The NC Budget and Tax Center recently released a sobering analysis of recent wage growth in North Carolina. They found that average hourly wages in North Carolina have seen stagnant growth, from $19.26 in 2007 to just $21.88 in 2014. If those wages had grown at a rate of just four percent, which economists typically use as a wage target for solid economic growth, the average North Carolinian would have earned an additional three dollars an hour last year. At 40 hours a week, that would translate to roughly $6,000 more a year.
That extra $6,000 a year would certainly have helped the average North Carolina family. In a recent op-ed in the News & Observer, Think NC First’s executive director Justin Guillory called attention to the middle-class families who are getting left out of the “Carolina Comeback”:
“From 2011 to 2013, income fell by more than $5,000 a year to $41,208. That ranked North Carolina 47th in the nation – behind South Carolina and other neighboring states. And while North Carolina has the 47th-lowest median household income, our families have to deal with the 26th highest cost of living.” – Justin Guillory, Think NC First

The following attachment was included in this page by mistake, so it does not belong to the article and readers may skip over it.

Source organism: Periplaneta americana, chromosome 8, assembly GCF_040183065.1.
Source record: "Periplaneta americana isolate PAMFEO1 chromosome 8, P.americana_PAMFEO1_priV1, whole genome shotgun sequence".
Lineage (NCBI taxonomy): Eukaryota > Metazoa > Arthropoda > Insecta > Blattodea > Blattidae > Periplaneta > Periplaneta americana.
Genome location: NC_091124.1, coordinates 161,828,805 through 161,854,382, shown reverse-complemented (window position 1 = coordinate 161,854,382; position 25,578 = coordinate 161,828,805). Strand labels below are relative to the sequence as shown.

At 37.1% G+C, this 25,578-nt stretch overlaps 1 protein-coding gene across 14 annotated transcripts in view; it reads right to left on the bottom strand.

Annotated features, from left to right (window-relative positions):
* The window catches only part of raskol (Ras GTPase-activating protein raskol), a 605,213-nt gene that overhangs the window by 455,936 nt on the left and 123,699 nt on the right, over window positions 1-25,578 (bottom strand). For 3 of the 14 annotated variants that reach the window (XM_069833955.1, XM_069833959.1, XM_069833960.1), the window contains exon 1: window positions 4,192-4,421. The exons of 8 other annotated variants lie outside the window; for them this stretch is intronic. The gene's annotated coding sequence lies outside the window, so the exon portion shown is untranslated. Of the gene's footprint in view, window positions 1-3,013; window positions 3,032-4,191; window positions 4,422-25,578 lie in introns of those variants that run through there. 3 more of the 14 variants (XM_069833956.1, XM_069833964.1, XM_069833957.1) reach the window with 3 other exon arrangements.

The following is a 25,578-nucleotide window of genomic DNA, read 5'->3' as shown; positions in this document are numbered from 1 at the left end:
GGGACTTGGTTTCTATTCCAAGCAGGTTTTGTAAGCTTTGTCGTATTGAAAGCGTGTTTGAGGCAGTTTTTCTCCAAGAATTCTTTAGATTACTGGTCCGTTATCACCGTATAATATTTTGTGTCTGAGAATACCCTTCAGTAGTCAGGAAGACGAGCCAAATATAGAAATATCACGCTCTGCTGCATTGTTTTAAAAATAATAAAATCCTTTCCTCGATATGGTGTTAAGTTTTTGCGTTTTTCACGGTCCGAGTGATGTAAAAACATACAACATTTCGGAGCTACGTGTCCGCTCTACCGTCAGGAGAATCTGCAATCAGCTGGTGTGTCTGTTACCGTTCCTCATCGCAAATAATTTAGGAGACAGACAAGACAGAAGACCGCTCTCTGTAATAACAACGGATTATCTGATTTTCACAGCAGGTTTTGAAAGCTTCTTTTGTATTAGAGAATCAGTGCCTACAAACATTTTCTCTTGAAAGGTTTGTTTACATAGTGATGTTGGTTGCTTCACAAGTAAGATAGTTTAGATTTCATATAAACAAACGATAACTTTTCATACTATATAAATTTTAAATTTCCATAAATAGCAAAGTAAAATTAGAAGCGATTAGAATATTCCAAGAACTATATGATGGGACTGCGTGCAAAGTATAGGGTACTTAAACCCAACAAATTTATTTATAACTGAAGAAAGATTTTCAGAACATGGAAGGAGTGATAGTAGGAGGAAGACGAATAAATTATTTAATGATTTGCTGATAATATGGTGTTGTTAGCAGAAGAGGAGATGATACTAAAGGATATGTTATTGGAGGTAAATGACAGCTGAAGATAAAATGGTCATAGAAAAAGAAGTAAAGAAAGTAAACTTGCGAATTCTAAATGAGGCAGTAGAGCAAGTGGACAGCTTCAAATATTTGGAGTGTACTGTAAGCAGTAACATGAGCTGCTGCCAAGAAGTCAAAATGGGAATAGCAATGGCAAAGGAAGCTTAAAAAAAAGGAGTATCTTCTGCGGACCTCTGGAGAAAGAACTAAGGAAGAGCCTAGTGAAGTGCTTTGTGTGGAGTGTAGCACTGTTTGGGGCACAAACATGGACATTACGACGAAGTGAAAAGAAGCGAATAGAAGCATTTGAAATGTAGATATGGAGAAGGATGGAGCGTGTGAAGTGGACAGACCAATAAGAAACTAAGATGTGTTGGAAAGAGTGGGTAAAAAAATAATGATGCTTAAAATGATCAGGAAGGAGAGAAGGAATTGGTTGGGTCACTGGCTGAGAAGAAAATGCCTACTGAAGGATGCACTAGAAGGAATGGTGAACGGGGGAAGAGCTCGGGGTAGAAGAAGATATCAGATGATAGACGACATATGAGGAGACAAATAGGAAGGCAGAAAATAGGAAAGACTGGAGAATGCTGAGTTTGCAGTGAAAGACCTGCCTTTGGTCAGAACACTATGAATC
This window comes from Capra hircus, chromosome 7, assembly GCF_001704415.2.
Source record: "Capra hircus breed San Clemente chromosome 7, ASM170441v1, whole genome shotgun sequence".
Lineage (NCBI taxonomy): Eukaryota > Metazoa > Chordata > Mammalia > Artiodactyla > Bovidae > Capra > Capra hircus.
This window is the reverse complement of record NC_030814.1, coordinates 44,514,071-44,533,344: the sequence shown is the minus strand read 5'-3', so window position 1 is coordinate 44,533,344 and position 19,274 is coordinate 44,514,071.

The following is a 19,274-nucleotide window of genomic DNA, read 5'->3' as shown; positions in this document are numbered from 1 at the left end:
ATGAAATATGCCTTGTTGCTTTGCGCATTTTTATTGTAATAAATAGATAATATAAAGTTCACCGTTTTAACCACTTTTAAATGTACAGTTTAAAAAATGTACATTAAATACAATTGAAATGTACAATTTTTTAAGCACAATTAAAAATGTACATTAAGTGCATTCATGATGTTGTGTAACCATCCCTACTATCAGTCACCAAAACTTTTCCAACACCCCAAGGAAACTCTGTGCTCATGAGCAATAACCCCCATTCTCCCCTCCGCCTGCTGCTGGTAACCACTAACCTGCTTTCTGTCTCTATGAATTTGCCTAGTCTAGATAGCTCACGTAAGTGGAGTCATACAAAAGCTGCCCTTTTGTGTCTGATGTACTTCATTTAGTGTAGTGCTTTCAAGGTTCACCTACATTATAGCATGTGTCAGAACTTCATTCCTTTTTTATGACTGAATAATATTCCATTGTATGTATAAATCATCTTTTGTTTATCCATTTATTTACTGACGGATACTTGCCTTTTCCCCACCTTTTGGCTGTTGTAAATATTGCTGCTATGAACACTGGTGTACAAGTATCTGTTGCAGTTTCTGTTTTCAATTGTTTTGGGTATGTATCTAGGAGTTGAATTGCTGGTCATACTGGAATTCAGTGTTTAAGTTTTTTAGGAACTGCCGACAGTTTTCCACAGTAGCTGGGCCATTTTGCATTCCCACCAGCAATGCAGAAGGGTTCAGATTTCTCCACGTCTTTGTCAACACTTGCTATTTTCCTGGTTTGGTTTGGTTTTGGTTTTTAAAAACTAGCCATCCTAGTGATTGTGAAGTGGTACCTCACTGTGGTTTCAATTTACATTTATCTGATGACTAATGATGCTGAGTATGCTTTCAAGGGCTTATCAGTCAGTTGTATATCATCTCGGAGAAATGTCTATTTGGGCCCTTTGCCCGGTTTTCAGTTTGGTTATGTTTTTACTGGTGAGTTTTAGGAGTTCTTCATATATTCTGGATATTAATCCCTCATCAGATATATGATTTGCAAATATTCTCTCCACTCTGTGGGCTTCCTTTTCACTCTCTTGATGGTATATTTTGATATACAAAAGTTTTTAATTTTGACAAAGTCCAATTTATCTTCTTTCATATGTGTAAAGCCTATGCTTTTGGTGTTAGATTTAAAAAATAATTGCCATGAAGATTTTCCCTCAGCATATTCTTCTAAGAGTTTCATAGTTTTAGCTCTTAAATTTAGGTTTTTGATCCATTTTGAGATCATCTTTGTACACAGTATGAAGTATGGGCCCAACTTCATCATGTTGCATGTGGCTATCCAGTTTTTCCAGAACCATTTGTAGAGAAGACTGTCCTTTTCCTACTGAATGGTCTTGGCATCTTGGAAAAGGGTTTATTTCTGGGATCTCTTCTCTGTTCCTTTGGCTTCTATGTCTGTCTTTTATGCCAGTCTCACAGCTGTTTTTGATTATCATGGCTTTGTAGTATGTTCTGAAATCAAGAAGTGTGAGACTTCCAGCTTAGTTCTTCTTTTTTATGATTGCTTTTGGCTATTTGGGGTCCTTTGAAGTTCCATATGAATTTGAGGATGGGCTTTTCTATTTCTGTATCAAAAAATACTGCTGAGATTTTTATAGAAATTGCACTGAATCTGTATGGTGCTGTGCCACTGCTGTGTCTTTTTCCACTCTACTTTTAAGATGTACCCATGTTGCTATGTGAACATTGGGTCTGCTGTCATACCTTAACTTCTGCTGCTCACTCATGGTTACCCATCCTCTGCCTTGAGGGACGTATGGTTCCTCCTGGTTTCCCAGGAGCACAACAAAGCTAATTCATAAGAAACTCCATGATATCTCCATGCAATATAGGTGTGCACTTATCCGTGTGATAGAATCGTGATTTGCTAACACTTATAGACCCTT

Source: Bureau of Labor Statistics, 2014
As Budget and Tax Center director Alexandra Sirota said, “Until earnings growth improves, the strength of the economic recovery remains in question and the share of benefits that are going to workers limited.” But as it currently stands, North Carolina’s economy simply isn’t supporting North Carolina’s families.
Click here to read the Budget and Tax Center’s analysis.
Click here for Justin Guillory’s op-ed.